Editor’s note: The market for hard cider is expanding, and apple growers are taking notice. American/Western Fruit Grower sought out growers who have added hard cider production to their orchards, and we got more feedback than we ever imagined.
With crop uncertainty and a need to generate other income from the orchard, apple growers are turning to a traditional American beverage — hard cider — as an additional source of revenue. With consumers’ interest in the local food movement, gluten-free options, and farming as a whole, orchards are adding and expanding their offerings beyond the traditional “sweet cider” into hard cider, and finding with it a demand for this product.
Click here to see how hard cider is made.
“The hard ciders are just as much a part of this excitement,” says Miranda Russell, co-owner of Russell Orchard in Ipswich, MA. “With (sweet) cider and hard cider and all of the products that we make, we’ve been fortunate to follow that groundswell of enthusiasm.”
Russell Holmberg, of Holmberg Orchards & Winery in Gales Ferry, CT, sees hard cider production as something done in the off-season. “The project grew out of personal interest and an excess of good quality apples for (hard) cider making.” (Holmberg is a GenNext Grower; for more, visit GenNextGrowers.com.)
The Hard Cider Market
According to IBIS World, sales of domestic hard cider have more than tripled from $178 million in 2007 to $600 million in 2012. To keep things in perspective, hard cider sales amount to less than 1% of the beer market, according to research firm Symphony IRI.
“The market is probably going to grow triple digits this year. It grew 80% last year, according to the data, from the previous year. We’ve been enjoying triple digit growth for five years now in the (hard) cider industry, not only us but the big boys, too,” says Mike Beck, president of Uncle John’s Cider Mill in St. Johns, MI, and the president of the newly-formed United States Association of Cider Makers. “No other beverage category has had this kind of interest ever in the history of beverages.”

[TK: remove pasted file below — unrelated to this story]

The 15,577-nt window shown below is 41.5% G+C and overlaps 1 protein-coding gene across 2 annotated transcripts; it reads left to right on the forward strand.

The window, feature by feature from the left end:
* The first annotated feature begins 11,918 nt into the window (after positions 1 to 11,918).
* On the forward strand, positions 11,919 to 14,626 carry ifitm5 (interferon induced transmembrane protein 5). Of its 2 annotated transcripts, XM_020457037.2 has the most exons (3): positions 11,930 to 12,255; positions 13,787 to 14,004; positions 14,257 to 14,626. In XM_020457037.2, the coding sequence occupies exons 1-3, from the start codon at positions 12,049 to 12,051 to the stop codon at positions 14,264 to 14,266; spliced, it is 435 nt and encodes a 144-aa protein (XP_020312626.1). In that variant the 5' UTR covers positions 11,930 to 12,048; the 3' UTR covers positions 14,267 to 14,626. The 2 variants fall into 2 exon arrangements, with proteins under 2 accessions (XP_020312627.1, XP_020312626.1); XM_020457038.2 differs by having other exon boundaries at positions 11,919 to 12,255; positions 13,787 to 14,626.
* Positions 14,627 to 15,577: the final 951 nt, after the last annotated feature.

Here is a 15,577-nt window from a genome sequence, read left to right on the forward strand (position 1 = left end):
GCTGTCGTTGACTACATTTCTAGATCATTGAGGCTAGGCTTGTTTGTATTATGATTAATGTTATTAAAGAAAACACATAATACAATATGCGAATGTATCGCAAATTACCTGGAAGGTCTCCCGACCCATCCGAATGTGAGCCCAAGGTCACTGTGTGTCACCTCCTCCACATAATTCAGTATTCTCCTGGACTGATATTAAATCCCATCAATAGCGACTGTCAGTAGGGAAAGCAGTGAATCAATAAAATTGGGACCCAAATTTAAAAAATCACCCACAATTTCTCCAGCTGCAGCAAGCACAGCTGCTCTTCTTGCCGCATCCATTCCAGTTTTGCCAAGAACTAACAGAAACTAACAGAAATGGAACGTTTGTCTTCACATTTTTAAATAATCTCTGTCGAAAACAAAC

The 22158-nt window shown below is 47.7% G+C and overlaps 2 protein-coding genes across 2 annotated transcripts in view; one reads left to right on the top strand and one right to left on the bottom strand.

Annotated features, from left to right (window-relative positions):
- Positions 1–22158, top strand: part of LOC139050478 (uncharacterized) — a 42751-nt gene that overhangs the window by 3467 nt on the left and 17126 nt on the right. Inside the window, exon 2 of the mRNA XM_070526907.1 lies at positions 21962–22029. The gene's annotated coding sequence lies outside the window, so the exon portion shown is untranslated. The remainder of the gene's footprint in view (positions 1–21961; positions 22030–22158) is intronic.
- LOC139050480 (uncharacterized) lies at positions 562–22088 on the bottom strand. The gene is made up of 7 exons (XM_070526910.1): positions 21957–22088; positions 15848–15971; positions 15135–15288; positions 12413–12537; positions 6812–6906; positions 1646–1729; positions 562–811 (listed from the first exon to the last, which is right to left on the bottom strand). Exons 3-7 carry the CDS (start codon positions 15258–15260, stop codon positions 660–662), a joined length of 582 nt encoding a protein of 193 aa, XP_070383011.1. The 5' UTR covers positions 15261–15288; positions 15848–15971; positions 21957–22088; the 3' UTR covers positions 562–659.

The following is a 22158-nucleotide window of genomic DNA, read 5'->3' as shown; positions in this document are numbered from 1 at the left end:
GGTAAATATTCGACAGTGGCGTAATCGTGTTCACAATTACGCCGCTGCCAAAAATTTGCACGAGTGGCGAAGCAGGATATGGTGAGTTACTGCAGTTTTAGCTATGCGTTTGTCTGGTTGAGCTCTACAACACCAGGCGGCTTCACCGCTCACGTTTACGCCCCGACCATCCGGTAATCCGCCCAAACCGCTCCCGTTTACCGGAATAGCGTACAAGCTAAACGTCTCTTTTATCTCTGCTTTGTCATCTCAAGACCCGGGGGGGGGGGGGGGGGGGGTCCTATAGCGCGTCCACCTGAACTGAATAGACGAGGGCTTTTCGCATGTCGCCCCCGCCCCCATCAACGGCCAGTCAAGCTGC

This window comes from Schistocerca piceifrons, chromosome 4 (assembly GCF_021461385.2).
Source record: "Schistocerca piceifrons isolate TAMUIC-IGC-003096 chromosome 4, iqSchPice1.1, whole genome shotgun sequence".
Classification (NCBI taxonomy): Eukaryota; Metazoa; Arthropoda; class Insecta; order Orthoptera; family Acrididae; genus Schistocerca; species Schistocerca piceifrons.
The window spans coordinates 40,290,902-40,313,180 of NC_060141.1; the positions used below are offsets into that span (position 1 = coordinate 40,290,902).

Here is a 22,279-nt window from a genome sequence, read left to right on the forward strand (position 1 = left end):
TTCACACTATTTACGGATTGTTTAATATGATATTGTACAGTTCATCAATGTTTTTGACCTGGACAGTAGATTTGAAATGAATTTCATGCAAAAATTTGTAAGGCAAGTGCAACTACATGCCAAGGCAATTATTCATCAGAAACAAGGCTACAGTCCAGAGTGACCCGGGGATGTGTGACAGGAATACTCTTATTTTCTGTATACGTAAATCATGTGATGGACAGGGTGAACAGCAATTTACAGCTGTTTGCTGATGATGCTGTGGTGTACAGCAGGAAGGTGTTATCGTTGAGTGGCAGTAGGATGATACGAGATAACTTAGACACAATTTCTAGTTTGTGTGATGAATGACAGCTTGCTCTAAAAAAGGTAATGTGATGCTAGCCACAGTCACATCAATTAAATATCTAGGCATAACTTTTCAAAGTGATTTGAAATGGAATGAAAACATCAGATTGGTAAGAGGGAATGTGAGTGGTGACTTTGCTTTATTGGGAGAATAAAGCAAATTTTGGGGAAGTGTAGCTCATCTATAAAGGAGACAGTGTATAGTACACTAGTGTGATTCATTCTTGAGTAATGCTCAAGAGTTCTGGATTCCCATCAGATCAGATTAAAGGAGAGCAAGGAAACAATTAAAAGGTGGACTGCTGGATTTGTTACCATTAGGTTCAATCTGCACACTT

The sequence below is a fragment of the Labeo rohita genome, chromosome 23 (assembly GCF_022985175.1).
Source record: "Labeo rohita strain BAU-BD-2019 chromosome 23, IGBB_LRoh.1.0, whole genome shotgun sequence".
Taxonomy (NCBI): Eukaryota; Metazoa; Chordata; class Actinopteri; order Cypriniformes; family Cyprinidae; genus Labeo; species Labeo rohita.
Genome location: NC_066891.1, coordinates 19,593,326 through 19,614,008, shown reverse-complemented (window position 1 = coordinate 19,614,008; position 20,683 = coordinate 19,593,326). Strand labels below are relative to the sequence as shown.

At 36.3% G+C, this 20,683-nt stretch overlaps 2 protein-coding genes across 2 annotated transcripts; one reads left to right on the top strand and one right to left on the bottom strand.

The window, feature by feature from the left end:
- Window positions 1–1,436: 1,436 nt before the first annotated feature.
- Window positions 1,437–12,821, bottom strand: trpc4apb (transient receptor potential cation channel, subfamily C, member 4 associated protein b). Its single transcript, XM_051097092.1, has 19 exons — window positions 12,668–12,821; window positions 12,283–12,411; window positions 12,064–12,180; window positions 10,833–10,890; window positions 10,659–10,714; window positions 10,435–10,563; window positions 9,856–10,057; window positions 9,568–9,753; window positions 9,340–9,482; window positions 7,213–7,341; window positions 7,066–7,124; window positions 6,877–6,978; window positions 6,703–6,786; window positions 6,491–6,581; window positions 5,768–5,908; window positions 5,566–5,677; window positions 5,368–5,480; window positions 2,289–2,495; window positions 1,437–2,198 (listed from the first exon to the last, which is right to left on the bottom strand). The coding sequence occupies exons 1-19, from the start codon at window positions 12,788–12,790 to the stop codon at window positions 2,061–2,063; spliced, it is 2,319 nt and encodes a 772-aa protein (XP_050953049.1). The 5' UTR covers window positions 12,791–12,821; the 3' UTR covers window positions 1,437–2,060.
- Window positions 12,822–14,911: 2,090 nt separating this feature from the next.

For more from Beck on the market, click here to watch a video interview.
Bruce McIntosh, owner of McIntosh Orchards and Wine Cellar in South Haven, MI, attended a recent hard cider conference in Chicago and recalls a speaker who said, “(hard) cider represents about 0.3% of the beer market and they expect over the next few years that it will probably reach about 3%, which is a tenfold increase.”
A Natural Addition
Adding hard cider production to an orchard has several motivating factors, whether it is excess apples, sustainability, or to create an additional source of revenue.
For some growers, it is a value-added item on their farm, but for Steve Wood, owner of Poverty Lane Orchards & Farnum Hill Ciders, in Lebanon, NH, “it’s not value added. There is no value to these apples (we use) except for (hard) cider. This is not secondary value. It’s primary value. We are making cider from proper (hard) cider apples that are not very good to eat. There’s no place else to sell them.”
McClure’s Orchard and Winery in Peru, IN, shipped excess apples at wholesale prices for juice for several years. “We were just breaking even on our picking and equipment costs (on a good year),” says owner Jason McClure. “We decided that making our hard ciders and wines for purchase, as a value-added product, might be a way to create that sustainability and security we had been wanting.”
Steve Lecklider, owner of Lehman’s Orchard in Niles, MI, notes that adding hard cider is a natural addition, saying “a lot of orchards may have a cider press and so you’re already there. All you have to do is make sure that you don’t pasteurize it, and adjust the sugar and a little bit of the acid and add the yeast, possibly use nutrients and make sure everything is clean, and you have a decent fermentation.”
“Why not?” is the answer Beck gave for adding hard cider. “We were doing a lot of value-added already. … I also saw the boom in the wine industry here in Michigan and I figured I can do this with apples.” Beck also notes that he received a USDA value-added producer grant to add hard cider production. “They gave us close to $100,000 to get started in the hard cider business,” he says.
“We realized (we needed) to make our small farm economically sustainable, so we started learning about value-added production,” says Crystie Kisler, co-owner of Finnriver Farm & Cidery in Chimacum, WA.
Along with Kisler, Shannon Showalter, co-owner of Showalter’s Orchard and Greenhouse in Timberville, VA; Matthew Critz, owner of Critz Farms in Cazenovia, NY; and Jolie DeVoto Wade, co-owner of DeVoto Gardens in Sebastopol, CA, saw adding hard cider as a way to increase on-farm revenue while adding some stability. “The orchard and the hard cider were all part of a plan to generate a whole cash flow from the farm,” says Critz.
“We really want to be farmers, but we realized that working on the farm would not make us a sustainable living. So we had to turn to value-added product, and (hard) cider just made sense,” says DeVoto Wade.
Showalter notes that a local small business development center provided some inspiration. “The lady that worked with us closely (at the center) said ‘why don’t you consider hard ciders?’ She had just been to a cidery, and at that time it was one of two in the state of Virginia,” says Showalter. “I wasn’t aware that it was catching on as quickly as it was. And so as we started looking at it, we already had the equipment. We already had part of the up-front equipment, so it made sense for us.”